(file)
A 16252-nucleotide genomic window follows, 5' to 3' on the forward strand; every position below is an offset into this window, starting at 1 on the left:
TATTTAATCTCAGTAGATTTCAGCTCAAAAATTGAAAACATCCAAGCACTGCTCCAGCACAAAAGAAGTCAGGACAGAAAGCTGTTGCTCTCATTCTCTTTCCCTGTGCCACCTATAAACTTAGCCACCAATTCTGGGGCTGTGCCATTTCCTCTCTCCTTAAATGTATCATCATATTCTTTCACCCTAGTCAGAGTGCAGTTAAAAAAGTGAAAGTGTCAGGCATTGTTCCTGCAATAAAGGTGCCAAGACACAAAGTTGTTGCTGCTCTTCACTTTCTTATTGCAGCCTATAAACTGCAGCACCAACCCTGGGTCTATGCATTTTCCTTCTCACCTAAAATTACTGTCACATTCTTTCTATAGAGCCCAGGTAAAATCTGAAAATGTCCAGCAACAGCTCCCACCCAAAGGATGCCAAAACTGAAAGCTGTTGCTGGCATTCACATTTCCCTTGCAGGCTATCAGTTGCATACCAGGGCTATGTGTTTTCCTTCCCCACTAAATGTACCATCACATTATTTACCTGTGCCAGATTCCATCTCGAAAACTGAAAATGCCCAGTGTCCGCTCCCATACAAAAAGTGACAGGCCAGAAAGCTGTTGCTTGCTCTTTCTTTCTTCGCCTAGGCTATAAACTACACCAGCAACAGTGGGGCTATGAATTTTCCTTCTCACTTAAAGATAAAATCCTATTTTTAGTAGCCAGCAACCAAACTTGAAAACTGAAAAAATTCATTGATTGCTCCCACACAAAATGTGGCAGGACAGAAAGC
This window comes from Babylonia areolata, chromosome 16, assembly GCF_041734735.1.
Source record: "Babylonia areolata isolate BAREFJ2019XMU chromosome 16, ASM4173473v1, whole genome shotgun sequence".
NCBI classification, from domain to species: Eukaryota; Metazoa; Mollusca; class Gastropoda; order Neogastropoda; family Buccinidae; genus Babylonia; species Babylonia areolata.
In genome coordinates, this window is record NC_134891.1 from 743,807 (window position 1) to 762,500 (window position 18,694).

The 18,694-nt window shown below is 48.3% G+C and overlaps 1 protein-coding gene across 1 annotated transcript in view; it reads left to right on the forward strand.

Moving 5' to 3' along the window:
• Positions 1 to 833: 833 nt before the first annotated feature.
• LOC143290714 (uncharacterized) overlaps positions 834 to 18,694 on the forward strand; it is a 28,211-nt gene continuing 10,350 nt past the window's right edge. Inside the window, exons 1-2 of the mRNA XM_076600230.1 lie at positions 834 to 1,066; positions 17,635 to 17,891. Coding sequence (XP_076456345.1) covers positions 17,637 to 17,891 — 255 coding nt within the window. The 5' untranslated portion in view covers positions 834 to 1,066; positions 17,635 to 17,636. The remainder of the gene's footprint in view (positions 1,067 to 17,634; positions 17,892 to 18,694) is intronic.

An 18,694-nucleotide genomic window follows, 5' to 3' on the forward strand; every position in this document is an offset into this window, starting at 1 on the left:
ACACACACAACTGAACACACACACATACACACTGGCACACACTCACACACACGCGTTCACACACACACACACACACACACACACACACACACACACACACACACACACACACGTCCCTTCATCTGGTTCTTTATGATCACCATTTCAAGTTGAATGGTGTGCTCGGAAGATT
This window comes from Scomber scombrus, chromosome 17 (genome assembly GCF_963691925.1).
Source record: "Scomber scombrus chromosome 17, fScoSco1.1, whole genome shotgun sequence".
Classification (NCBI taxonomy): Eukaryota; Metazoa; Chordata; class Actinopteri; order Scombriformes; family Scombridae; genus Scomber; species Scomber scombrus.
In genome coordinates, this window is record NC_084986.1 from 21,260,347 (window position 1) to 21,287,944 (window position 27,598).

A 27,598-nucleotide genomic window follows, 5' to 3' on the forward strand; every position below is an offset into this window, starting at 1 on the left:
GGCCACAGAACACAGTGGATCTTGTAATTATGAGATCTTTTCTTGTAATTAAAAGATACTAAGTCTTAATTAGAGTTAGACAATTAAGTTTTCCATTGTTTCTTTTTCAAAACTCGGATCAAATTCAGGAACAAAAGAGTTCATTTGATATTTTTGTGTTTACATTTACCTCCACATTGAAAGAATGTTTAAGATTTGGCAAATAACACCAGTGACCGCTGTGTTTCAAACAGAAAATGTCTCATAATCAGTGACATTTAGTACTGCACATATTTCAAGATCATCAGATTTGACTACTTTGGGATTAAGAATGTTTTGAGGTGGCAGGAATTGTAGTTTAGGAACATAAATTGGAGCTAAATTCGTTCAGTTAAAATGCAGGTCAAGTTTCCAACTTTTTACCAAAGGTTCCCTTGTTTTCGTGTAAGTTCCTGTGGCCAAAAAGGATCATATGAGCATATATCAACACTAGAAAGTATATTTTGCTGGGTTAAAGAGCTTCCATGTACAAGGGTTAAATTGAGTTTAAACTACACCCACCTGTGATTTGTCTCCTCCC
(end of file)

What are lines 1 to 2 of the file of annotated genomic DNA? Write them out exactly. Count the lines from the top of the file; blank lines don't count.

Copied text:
A 16252-nucleotide genomic window follows, 5' to 3' on the forward strand; every position below is an offset into this window, starting at 1 on the left:
TATTTAATCTCAGTAGATTTCAGCTCAAAAATTGAAAACATCCAAGCACTGCTCCAGCACAAAAGAAGTCAGGACAGAAAGCTGTTGCTCTCATTCTCTTTCCCTGTGCCACCTATAAACTTAGCCACCAATTCTGGGGCTGTGCCATTTCCTCTCTCCTTAAATGTATCATCATATTCTTTCACCCTAGTCAGAGTGCAGTTAAAAAAGTGAAAGTGTCAGGCATTGTTCCTGCAATAAAGGTGCCAAGACACAAAGTTGTTGCTGCTCTTCACTTTCTTATTGCAGCCTATAAACTGCAGCACCAACCCTGGGTCTATGCATTTTCCTTCTCACCTAAAATTACTGTCACATTCTTTCTATAGAGCCCAGGTAAAATCTGAAAATGTCCAGCAACAGCTCCCACCCAAAGGATGCCAAAACTGAAAGCTGTTGCTGGCATTCACATTTCCCTTGCAGGCTATCAGTTGCATACCAGGGCTATGTGTTTTCCTTCCCCACTAAATGTACCATCACATTATTTACCTGTGCCAGATTCCATCTCGAAAACTGAAAATGCCCAGTGTCCGCTCCCATACAAAAAGTGACAGGCCAGAAAGCTGTTGCTTGCTCTTTCTTTCTTCGCCTAGGCTATAAACTACACCAGCAACAGTGGGGCTATGAATTTTCCTTCTCACTTAAAGATAAAATCCTATTTTTAGTAGCCAGCAACCAAACTTGAAAACTGAAAAAATTCATTGATTGCTCCCACACAAAATGTGGCAGGACAGAAAGC